FDA has proposed a voluntary notification program whereby a person may notify FDA of its determination that a substance is GRAS (Proposed 21 CFR 170.36 (62 FR 18938; April 17, 1997; Substances Generally Recognized as Safe (GRAS)) (available at: Federal Register Notice – the GRAS Proposal or the GPO website; search for 62 FR 18938) If the data and information provided in the GRAS notice do not raise safety concerns about the use of the substance at the time of the review, FDA issues a letter to the notifier stating that the agency has no questions regarding the notifier’s conclusion that the substance is GRAS under the intended conditions of use.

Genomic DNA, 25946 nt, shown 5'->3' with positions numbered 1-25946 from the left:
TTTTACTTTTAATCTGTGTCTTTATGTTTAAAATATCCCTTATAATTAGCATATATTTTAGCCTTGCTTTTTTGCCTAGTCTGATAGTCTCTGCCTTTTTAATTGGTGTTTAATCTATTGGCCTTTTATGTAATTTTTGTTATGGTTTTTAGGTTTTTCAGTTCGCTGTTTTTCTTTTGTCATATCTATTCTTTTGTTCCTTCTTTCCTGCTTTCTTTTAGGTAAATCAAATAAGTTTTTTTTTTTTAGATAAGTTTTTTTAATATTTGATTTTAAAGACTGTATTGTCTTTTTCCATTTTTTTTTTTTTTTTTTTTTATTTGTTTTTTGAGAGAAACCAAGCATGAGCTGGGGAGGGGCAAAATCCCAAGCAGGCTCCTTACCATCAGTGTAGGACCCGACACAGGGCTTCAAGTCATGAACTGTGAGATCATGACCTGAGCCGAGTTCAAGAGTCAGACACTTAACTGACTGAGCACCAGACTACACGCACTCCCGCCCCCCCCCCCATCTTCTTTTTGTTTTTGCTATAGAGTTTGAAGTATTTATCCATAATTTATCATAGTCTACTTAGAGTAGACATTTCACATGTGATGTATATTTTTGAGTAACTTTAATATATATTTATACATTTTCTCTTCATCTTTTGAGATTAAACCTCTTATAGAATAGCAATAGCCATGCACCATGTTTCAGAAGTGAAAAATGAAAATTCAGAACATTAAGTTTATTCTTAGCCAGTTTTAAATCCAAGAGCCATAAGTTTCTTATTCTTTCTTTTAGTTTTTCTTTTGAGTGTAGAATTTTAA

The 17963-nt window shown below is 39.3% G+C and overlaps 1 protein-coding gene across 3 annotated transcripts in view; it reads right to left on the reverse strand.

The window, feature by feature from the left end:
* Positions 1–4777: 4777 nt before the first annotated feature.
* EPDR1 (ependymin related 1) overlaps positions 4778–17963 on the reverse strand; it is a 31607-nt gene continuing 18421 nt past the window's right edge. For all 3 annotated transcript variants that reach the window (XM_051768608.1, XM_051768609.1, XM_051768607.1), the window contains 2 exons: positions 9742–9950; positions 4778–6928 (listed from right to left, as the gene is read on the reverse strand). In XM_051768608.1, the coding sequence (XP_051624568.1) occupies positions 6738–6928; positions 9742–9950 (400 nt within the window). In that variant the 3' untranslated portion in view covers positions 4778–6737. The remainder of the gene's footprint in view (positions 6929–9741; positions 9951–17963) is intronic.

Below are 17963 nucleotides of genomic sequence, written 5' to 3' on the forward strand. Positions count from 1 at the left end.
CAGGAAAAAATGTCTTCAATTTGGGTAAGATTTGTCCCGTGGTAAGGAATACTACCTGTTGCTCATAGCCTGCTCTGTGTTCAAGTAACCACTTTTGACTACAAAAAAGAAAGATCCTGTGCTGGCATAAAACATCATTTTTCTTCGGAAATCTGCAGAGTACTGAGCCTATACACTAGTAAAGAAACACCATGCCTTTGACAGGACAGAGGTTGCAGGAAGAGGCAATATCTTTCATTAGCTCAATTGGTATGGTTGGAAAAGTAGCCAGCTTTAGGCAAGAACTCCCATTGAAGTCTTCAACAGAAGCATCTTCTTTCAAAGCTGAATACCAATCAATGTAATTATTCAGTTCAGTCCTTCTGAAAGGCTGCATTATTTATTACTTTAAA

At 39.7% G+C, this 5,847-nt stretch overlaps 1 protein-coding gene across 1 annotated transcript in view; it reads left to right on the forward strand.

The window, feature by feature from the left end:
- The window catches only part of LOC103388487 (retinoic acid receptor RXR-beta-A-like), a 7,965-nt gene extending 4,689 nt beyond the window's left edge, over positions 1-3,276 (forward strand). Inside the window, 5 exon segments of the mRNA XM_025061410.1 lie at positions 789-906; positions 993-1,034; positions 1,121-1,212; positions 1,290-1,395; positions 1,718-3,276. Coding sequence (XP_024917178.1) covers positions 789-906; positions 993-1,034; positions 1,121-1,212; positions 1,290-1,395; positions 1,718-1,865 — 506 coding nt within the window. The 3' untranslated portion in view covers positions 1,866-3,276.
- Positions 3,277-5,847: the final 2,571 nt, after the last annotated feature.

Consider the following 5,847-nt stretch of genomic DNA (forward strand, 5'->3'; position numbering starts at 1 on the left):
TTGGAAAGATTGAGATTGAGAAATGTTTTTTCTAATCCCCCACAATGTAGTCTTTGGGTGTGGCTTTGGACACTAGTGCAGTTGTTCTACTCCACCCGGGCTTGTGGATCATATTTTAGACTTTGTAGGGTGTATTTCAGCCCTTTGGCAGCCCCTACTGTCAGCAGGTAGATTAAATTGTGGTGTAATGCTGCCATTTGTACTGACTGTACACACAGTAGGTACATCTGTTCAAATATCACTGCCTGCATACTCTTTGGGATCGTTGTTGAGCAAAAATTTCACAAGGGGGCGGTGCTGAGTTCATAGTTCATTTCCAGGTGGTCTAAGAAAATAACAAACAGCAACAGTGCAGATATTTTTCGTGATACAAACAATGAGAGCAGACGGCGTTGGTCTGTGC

In recent years, numerous enzyme preparations intended for use in food processing were evaluated on the basis of scientific procedures through the GRAS notification program. GRAS notices for enzyme preparations contain a GRAS exemption claim, technical information showing that there is a reasonable certainty in the minds of competent scientists that the enzyme preparation is safe under the intended conditions of use, and evidence that this information is generally known and accepted by the scientific community. The technical information may include but is not limited to the identity, method of manufacture, specifications, use levels, dietary exposure, and toxicological studies.